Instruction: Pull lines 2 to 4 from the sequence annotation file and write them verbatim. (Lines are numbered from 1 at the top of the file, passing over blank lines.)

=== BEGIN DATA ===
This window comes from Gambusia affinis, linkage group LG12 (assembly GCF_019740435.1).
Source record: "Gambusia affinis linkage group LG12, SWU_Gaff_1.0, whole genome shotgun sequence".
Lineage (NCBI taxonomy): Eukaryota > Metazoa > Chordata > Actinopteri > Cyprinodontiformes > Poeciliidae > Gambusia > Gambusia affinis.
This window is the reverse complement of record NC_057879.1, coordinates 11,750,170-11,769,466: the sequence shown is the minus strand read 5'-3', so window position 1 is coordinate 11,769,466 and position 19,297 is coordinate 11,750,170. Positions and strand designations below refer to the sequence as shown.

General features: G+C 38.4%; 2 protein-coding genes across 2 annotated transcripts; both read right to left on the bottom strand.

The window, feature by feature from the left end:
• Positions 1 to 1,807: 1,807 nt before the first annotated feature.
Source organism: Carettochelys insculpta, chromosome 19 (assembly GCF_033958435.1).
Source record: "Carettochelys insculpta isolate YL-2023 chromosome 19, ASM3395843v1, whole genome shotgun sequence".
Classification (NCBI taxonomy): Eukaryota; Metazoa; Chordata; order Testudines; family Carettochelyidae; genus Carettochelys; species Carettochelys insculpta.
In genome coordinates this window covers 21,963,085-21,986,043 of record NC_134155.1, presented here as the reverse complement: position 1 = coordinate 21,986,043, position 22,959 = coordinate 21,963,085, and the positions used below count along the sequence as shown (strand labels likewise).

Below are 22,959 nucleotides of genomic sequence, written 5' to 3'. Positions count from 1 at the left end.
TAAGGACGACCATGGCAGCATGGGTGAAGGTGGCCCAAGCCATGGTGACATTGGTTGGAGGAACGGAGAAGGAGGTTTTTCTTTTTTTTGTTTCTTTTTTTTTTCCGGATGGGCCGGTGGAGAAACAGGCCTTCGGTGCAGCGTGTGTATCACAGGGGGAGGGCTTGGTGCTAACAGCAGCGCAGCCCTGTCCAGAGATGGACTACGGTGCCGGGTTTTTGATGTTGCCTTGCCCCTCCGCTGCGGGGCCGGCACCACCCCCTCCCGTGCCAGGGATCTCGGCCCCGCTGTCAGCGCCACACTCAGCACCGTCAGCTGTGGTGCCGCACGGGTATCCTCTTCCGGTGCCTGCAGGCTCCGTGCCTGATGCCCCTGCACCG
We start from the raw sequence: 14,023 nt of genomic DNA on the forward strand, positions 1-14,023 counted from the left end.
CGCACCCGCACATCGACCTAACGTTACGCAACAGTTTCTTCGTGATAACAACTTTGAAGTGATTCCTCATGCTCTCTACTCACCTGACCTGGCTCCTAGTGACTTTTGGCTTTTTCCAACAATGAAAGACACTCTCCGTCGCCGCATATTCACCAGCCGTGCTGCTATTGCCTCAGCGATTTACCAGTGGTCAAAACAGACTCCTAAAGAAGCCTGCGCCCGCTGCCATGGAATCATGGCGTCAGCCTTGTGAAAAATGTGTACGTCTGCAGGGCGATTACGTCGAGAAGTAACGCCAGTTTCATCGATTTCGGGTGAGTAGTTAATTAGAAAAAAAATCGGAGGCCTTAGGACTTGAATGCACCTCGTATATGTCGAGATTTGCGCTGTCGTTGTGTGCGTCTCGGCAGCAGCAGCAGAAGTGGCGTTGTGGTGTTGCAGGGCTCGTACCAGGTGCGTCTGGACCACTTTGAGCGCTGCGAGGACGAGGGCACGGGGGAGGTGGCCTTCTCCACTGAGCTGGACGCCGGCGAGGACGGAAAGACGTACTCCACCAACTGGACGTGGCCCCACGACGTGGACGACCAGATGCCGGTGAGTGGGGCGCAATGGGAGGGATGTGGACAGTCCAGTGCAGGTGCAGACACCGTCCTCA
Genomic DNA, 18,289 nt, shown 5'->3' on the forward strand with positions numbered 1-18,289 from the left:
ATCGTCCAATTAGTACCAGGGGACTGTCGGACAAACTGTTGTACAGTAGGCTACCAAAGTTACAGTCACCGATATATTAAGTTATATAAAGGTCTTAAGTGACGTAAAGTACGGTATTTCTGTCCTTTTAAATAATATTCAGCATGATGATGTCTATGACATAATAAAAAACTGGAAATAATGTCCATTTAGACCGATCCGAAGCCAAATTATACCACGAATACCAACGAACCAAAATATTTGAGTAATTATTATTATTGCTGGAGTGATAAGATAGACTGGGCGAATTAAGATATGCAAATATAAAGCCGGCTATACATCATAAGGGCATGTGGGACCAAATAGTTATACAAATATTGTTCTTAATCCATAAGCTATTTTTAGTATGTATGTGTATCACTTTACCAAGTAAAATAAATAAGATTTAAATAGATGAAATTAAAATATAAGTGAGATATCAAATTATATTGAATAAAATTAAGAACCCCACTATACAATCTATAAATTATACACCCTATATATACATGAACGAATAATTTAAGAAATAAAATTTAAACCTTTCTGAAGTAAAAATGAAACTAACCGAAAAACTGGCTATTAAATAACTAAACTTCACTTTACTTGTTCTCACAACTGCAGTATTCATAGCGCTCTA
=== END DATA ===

Source record: "Gambusia affinis linkage group LG12, SWU_Gaff_1.0, whole genome shotgun sequence".
Lineage (NCBI taxonomy): Eukaryota > Metazoa > Chordata > Actinopteri > Cyprinodontiformes > Poeciliidae > Gambusia > Gambusia affinis.
This window is the reverse complement of record NC_057879.1, coordinates 11,750,170-11,769,466: the sequence shown is the minus strand read 5'-3', so window position 1 is coordinate 11,769,466 and position 19,297 is coordinate 11,750,170. Positions and strand designations below refer to the sequence as shown.